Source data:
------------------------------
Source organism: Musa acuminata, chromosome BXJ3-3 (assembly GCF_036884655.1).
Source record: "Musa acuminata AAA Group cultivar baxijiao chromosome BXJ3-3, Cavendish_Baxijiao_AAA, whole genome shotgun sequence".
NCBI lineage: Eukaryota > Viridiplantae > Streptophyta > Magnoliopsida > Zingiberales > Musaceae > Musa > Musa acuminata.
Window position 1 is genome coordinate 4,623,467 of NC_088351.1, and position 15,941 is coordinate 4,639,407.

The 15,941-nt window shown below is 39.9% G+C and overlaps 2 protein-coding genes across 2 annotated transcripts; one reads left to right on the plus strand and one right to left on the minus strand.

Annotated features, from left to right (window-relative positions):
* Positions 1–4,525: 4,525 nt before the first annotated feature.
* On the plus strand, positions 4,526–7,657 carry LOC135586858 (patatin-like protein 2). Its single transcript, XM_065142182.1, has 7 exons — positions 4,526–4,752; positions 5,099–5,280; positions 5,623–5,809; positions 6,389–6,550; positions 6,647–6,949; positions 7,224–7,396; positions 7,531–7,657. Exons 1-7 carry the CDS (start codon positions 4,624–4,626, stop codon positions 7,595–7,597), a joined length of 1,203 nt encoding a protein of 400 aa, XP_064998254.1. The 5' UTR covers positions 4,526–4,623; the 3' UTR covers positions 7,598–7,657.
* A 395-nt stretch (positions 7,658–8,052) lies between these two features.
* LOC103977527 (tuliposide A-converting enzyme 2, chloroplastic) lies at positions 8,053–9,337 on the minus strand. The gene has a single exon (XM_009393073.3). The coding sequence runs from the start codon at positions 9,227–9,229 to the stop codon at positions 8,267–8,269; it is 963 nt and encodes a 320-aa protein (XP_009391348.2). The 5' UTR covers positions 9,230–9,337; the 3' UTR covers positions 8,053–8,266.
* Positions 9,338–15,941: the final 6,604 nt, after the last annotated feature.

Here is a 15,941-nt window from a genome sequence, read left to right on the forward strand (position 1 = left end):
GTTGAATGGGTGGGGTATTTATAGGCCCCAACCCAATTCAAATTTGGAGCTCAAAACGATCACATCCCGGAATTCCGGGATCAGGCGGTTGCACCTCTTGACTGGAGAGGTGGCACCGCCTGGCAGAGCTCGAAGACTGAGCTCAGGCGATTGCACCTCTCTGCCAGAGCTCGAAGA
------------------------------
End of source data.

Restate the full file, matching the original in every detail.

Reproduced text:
Source organism: Musa acuminata, chromosome BXJ3-3 (assembly GCF_036884655.1).
Source record: "Musa acuminata AAA Group cultivar baxijiao chromosome BXJ3-3, Cavendish_Baxijiao_AAA, whole genome shotgun sequence".
NCBI lineage: Eukaryota > Viridiplantae > Streptophyta > Magnoliopsida > Zingiberales > Musaceae > Musa > Musa acuminata.
Window position 1 is genome coordinate 4,623,467 of NC_088351.1, and position 15,941 is coordinate 4,639,407.

The 15,941-nt window shown below is 39.9% G+C and overlaps 2 protein-coding genes across 2 annotated transcripts; one reads left to right on the plus strand and one right to left on the minus strand.

Annotated features, from left to right (window-relative positions):
* Positions 1–4,525: 4,525 nt before the first annotated feature.
* On the plus strand, positions 4,526–7,657 carry LOC135586858 (patatin-like protein 2). Its single transcript, XM_065142182.1, has 7 exons — positions 4,526–4,752; positions 5,099–5,280; positions 5,623–5,809; positions 6,389–6,550; positions 6,647–6,949; positions 7,224–7,396; positions 7,531–7,657. Exons 1-7 carry the CDS (start codon positions 4,624–4,626, stop codon positions 7,595–7,597), a joined length of 1,203 nt encoding a protein of 400 aa, XP_064998254.1. The 5' UTR covers positions 4,526–4,623; the 3' UTR covers positions 7,598–7,657.
* A 395-nt stretch (positions 7,658–8,052) lies between these two features.
* LOC103977527 (tuliposide A-converting enzyme 2, chloroplastic) lies at positions 8,053–9,337 on the minus strand. The gene has a single exon (XM_009393073.3). The coding sequence runs from the start codon at positions 9,227–9,229 to the stop codon at positions 8,267–8,269; it is 963 nt and encodes a 320-aa protein (XP_009391348.2). The 5' UTR covers positions 9,230–9,337; the 3' UTR covers positions 8,053–8,266.
* Positions 9,338–15,941: the final 6,604 nt, after the last annotated feature.

Here is a 15,941-nt window from a genome sequence, read left to right on the forward strand (position 1 = left end):
GTTGAATGGGTGGGGTATTTATAGGCCCCAACCCAATTCAAATTTGGAGCTCAAAACGATCACATCCCGGAATTCCGGGATCAGGCGGTTGCACCTCTTGACTGGAGAGGTGGCACCGCCTGGCAGAGCTCGAAGACTGAGCTCAGGCGATTGCACCTCTCTGCCAGAGCTCGAAGA